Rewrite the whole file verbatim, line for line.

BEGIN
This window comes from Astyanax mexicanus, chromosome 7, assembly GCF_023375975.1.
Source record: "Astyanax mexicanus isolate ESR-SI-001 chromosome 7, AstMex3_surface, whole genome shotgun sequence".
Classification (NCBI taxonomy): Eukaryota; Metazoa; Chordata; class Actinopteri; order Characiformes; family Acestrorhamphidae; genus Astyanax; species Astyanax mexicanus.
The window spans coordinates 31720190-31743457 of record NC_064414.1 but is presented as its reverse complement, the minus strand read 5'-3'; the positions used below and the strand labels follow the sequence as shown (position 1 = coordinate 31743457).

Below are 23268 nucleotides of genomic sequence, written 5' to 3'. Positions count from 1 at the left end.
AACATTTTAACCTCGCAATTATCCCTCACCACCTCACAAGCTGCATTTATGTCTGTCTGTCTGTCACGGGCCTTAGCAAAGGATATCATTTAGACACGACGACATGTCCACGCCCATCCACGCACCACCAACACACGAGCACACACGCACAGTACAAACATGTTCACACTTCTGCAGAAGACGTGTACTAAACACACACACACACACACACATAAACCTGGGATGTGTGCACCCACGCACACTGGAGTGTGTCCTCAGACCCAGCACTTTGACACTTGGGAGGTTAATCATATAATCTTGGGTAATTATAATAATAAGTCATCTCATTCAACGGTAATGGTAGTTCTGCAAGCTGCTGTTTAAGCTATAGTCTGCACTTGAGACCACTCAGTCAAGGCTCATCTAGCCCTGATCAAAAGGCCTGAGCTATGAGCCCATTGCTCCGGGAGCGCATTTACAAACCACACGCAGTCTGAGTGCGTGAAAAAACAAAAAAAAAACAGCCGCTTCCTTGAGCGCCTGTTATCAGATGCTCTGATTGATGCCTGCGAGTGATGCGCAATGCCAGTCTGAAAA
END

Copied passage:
This window comes from Astyanax mexicanus, chromosome 7, assembly GCF_023375975.1.
Source record: "Astyanax mexicanus isolate ESR-SI-001 chromosome 7, AstMex3_surface, whole genome shotgun sequence".
Classification (NCBI taxonomy): Eukaryota; Metazoa; Chordata; class Actinopteri; order Characiformes; family Acestrorhamphidae; genus Astyanax; species Astyanax mexicanus.
The window spans coordinates 31720190-31743457 of record NC_064414.1 but is presented as its reverse complement, the minus strand read 5'-3'; the positions used below and the strand labels follow the sequence as shown (position 1 = coordinate 31743457).

Below are 23268 nucleotides of genomic sequence, written 5' to 3'. Positions count from 1 at the left end.
AACATTTTAACCTCGCAATTATCCCTCACCACCTCACAAGCTGCATTTATGTCTGTCTGTCTGTCACGGGCCTTAGCAAAGGATATCATTTAGACACGACGACATGTCCACGCCCATCCACGCACCACCAACACACGAGCACACACGCACAGTACAAACATGTTCACACTTCTGCAGAAGACGTGTACTAAACACACACACACACACACACATAAACCTGGGATGTGTGCACCCACGCACACTGGAGTGTGTCCTCAGACCCAGCACTTTGACACTTGGGAGGTTAATCATATAATCTTGGGTAATTATAATAATAAGTCATCTCATTCAACGGTAATGGTAGTTCTGCAAGCTGCTGTTTAAGCTATAGTCTGCACTTGAGACCACTCAGTCAAGGCTCATCTAGCCCTGATCAAAAGGCCTGAGCTATGAGCCCATTGCTCCGGGAGCGCATTTACAAACCACACGCAGTCTGAGTGCGTGAAAAAACAAAAAAAAAACAGCCGCTTCCTTGAGCGCCTGTTATCAGATGCTCTGATTGATGCCTGCGAGTGATGCGCAATGCCAGTCTGAAAA